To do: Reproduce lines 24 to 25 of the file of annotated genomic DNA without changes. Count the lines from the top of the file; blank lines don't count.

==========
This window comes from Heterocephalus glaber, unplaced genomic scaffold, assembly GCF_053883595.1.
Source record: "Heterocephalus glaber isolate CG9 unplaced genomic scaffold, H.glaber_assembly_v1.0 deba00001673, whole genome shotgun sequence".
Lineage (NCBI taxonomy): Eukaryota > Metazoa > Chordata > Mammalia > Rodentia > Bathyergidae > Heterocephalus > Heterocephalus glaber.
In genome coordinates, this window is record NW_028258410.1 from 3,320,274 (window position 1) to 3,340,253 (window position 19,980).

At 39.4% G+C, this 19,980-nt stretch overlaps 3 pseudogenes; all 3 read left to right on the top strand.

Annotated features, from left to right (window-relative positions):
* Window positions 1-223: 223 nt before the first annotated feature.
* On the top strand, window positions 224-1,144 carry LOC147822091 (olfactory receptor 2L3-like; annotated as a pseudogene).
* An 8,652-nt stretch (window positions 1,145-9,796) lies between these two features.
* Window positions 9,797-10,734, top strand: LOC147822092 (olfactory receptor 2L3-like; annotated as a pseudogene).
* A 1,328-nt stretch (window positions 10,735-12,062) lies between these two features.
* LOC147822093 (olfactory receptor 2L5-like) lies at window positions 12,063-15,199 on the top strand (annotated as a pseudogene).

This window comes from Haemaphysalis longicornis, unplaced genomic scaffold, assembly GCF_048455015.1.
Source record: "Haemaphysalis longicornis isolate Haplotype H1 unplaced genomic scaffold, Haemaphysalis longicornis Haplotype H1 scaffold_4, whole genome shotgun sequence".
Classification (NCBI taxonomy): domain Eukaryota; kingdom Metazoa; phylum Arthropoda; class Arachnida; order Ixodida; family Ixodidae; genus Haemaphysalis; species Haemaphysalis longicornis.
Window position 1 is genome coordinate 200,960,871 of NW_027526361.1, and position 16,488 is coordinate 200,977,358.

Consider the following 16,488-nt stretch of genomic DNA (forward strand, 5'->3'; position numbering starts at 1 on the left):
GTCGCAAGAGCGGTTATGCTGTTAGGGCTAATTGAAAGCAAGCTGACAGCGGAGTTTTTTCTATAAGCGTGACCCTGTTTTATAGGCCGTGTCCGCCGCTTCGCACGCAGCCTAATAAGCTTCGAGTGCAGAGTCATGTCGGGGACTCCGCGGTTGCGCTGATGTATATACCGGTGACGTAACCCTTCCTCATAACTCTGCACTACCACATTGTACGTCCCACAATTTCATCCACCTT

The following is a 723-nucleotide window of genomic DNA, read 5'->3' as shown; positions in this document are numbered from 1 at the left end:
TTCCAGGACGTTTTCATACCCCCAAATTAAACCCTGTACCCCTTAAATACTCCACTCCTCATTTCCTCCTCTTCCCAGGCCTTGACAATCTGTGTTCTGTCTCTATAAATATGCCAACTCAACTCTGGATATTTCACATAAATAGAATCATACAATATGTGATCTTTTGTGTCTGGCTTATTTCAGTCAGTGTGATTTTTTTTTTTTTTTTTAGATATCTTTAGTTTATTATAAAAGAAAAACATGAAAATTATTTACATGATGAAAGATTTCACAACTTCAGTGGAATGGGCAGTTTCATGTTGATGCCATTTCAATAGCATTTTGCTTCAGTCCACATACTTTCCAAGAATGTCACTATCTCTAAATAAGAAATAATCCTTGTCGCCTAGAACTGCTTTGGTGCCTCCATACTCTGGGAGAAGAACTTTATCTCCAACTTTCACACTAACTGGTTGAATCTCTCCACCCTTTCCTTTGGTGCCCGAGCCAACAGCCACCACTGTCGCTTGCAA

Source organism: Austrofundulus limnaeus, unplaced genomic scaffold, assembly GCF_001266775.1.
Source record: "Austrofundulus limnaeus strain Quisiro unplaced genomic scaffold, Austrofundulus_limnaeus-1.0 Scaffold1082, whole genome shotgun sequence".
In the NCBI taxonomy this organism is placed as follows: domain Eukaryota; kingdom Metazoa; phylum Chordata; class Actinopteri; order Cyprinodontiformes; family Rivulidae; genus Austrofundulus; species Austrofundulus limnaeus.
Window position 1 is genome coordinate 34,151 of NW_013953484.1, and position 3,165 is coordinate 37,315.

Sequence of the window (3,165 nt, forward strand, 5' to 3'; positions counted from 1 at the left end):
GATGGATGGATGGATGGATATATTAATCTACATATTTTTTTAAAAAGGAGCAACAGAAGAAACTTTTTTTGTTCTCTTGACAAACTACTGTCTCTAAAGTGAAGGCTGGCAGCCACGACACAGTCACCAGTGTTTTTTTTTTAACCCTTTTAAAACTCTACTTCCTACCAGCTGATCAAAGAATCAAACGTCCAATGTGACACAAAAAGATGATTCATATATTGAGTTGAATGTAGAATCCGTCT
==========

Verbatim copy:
Window position 1 is genome coordinate 34,151 of NW_013953484.1, and position 3,165 is coordinate 37,315.

Sequence of the window (3,165 nt, forward strand, 5' to 3'; positions counted from 1 at the left end):